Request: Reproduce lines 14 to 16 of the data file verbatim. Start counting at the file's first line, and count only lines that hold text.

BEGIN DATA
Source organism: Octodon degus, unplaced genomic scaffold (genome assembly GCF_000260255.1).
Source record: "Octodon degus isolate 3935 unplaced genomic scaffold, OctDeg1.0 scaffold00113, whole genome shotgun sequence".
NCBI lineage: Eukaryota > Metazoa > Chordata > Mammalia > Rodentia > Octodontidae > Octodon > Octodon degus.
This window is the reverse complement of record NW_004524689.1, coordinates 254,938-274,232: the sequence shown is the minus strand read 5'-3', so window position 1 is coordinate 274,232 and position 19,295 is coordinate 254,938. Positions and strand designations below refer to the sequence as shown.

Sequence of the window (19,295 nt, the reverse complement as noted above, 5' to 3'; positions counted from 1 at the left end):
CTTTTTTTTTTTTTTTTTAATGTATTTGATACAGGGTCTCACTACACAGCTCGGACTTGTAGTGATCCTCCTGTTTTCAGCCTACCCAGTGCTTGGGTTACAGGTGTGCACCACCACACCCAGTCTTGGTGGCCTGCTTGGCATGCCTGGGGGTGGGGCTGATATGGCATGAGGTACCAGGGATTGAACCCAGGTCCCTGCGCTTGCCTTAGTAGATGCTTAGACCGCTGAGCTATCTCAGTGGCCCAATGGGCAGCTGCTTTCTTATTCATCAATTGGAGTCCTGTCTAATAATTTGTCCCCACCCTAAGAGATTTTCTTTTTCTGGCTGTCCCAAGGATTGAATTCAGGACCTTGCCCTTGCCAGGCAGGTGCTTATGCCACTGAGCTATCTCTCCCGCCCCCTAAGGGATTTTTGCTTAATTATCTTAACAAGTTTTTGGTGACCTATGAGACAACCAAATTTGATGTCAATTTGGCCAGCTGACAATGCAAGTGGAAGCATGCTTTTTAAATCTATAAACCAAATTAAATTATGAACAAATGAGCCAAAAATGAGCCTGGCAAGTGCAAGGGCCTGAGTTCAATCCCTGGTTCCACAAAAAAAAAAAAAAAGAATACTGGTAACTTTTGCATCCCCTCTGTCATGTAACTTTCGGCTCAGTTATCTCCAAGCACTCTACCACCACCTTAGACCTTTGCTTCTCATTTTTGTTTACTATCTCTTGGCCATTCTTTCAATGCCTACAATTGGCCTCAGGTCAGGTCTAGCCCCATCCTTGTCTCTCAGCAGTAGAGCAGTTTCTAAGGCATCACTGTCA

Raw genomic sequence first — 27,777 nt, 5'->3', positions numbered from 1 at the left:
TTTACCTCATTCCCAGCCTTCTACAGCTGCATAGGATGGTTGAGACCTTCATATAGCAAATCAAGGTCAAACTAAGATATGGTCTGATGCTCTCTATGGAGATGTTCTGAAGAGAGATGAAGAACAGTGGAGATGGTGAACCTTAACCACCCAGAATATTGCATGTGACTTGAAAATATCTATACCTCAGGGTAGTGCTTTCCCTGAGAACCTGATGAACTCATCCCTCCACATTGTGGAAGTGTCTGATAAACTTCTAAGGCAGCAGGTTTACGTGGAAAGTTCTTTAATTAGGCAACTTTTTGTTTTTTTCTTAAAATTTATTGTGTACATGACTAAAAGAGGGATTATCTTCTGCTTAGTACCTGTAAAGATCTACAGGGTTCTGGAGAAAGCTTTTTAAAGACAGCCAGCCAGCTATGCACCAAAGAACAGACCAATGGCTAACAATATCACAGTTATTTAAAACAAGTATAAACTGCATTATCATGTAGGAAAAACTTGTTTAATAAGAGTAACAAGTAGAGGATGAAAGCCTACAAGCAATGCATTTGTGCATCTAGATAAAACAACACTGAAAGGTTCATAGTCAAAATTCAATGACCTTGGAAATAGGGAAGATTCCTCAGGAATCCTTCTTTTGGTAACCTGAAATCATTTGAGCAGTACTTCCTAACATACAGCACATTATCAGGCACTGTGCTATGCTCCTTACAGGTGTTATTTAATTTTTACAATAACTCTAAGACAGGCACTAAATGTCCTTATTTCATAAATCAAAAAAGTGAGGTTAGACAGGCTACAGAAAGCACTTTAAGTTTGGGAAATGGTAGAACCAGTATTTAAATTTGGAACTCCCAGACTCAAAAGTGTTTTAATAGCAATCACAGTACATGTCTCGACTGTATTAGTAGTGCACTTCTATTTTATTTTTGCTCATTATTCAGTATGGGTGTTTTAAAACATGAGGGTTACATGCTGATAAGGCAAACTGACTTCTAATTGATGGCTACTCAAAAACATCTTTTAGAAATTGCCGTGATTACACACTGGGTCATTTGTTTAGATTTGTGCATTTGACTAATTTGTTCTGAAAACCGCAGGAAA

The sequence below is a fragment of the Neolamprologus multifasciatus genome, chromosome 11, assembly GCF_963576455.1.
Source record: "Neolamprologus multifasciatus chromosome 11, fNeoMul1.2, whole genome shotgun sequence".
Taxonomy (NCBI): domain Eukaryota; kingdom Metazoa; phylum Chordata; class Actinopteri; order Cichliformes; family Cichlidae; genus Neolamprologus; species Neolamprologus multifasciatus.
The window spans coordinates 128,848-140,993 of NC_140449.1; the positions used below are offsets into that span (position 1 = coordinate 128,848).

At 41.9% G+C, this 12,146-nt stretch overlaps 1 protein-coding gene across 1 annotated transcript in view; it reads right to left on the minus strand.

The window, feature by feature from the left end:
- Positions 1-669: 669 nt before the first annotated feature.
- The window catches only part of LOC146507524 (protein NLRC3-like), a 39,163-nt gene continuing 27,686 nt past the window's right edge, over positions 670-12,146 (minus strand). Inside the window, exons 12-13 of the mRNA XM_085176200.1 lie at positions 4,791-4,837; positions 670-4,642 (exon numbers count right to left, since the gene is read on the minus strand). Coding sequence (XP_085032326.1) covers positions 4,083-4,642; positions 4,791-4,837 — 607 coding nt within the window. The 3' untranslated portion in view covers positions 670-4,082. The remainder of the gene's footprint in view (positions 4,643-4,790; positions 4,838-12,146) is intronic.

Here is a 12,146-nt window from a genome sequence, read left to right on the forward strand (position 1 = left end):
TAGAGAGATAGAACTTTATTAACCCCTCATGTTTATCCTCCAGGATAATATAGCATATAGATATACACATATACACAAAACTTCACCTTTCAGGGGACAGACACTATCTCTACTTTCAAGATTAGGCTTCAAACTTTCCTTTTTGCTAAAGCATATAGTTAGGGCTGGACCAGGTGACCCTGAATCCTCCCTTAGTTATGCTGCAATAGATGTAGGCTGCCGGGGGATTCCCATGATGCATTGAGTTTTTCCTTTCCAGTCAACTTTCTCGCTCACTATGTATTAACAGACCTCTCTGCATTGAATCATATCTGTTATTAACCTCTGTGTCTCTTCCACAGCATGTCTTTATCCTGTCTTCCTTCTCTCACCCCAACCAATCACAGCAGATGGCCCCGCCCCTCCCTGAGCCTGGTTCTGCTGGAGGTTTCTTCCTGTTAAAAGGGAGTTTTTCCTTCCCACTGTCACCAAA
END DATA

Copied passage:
The window, feature by feature from the left end:
- Positions 1-669: 669 nt before the first annotated feature.
- The window catches only part of LOC146507524 (protein NLRC3-like), a 39,163-nt gene continuing 27,686 nt past the window's right edge, over positions 670-12,146 (minus strand). Inside the window, exons 12-13 of the mRNA XM_085176200.1 lie at positions 4,791-4,837; positions 670-4,642 (exon numbers count right to left, since the gene is read on the minus strand). Coding sequence (XP_085032326.1) covers positions 4,083-4,642; positions 4,791-4,837 — 607 coding nt within the window. The 3' untranslated portion in view covers positions 670-4,082. The remainder of the gene's footprint in view (positions 4,643-4,790; positions 4,838-12,146) is intronic.